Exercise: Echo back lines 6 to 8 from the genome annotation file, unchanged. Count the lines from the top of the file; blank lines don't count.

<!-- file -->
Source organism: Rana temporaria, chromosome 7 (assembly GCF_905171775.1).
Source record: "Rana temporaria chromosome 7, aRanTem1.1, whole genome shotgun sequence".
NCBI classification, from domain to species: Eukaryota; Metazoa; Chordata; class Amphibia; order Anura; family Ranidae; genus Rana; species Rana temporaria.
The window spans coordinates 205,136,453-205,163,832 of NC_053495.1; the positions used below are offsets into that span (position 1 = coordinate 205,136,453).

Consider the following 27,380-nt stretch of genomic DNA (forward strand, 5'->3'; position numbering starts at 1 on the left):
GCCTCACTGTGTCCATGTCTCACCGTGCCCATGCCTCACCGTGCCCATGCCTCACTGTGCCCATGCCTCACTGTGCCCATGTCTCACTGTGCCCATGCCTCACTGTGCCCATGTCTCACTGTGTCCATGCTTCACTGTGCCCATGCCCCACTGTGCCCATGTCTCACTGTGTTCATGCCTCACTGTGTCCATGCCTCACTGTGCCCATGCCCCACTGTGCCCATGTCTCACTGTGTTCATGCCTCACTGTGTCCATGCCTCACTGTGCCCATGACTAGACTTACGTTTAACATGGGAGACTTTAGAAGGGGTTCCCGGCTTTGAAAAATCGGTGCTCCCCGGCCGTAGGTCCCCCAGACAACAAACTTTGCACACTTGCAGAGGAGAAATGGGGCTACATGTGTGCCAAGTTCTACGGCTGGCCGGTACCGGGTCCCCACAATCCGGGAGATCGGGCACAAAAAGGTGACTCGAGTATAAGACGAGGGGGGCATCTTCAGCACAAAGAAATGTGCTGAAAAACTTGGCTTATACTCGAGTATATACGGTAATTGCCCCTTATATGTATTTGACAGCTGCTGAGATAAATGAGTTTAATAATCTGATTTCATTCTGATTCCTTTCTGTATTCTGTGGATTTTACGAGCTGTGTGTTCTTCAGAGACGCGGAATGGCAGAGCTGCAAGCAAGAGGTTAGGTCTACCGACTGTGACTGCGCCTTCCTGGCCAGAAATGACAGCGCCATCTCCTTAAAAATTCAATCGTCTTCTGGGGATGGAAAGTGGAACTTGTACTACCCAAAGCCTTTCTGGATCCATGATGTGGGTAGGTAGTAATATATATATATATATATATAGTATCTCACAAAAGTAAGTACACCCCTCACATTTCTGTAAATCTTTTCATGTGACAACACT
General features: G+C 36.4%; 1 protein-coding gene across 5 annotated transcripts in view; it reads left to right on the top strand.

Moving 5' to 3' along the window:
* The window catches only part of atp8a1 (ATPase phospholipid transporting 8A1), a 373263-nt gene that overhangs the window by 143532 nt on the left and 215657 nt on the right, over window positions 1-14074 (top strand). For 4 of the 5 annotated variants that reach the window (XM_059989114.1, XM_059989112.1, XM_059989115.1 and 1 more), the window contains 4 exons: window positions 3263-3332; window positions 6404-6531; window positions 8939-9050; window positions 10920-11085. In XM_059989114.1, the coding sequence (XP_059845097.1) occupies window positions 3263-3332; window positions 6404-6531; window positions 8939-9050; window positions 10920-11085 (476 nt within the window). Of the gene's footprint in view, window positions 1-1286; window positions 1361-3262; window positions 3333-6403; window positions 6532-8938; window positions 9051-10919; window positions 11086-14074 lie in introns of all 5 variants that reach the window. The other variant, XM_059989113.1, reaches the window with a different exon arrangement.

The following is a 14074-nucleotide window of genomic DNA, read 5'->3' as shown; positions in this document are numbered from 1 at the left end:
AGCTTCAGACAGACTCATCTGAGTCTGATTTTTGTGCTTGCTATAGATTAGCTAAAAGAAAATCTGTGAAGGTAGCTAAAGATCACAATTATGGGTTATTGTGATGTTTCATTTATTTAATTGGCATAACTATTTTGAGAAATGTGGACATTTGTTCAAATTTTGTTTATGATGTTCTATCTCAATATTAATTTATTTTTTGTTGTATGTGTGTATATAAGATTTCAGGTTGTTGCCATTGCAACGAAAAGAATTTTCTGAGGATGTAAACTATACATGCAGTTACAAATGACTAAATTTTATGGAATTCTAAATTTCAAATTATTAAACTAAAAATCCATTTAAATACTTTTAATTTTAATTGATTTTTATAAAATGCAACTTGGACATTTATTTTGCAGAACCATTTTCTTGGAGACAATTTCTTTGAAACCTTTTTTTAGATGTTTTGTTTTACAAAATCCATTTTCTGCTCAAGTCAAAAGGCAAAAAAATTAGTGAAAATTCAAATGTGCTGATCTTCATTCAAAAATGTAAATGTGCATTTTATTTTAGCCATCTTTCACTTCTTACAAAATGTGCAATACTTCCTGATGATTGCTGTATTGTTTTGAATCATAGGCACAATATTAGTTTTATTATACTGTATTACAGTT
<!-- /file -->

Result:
GCCTCACTGTGTCCATGTCTCACCGTGCCCATGCCTCACCGTGCCCATGCCTCACTGTGCCCATGCCTCACTGTGCCCATGTCTCACTGTGCCCATGCCTCACTGTGCCCATGTCTCACTGTGTCCATGCTTCACTGTGCCCATGCCCCACTGTGCCCATGTCTCACTGTGTTCATGCCTCACTGTGTCCATGCCTCACTGTGCCCATGCCCCACTGTGCCCATGTCTCACTGTGTTCATGCCTCACTGTGTCCATGCCTCACTGTGCCCATGACTAGACTTACGTTTAACATGGGAGACTTTAGAAGGGGTTCCCGGCTTTGAAAAATCGGTGCTCCCCGGCCGTAGGTCCCCCAGACAACAAACTTTGCACACTTGCAGAGGAGAAATGGGGCTACATGTGTGCCAAGTTCTACGGCTGGCCGGTACCGGGTCCCCACAATCCGGGAGATCGGGCACAAAAAGGTGACTCGAGTATAAGACGAGGGGGGCATCTTCAGCACAAAGAAATGTGCTGAAAAACTTGGCTTATACTCGAGTATATACGGTAATTGCCCCTTATATGTATTTGACAGCTGCTGAGATAAATGAGTTTAATAATCTGATTTCATTCTGATTCCTTTCTGTATTCTGTGGATTTTACGAGCTGTGTGTTCTTCAGAGACGCGGAATGGCAGAGCTGCAAGCAAGAGGTTAGGTCTACCGACTGTGACTGCGCCTTCCTGGCCAGAAATGACAGCGCCATCTCCTTAAAAATTCAATCGTCTTCTGGGGATGGAAAGTGGAACTTGTACTACCCAAAGCCTTTCTGGATCCATGATGTGGGTAGGTAGTAATATATATATATATATATATAGTATCTCACAAAAGTAAGTACACCCCTCACATTTCTGTAAATCTTTTCATGTGACAACACT
General features: G+C 36.4%; 1 protein-coding gene across 5 annotated transcripts in view; it reads left to right on the top strand.

Moving 5' to 3' along the window: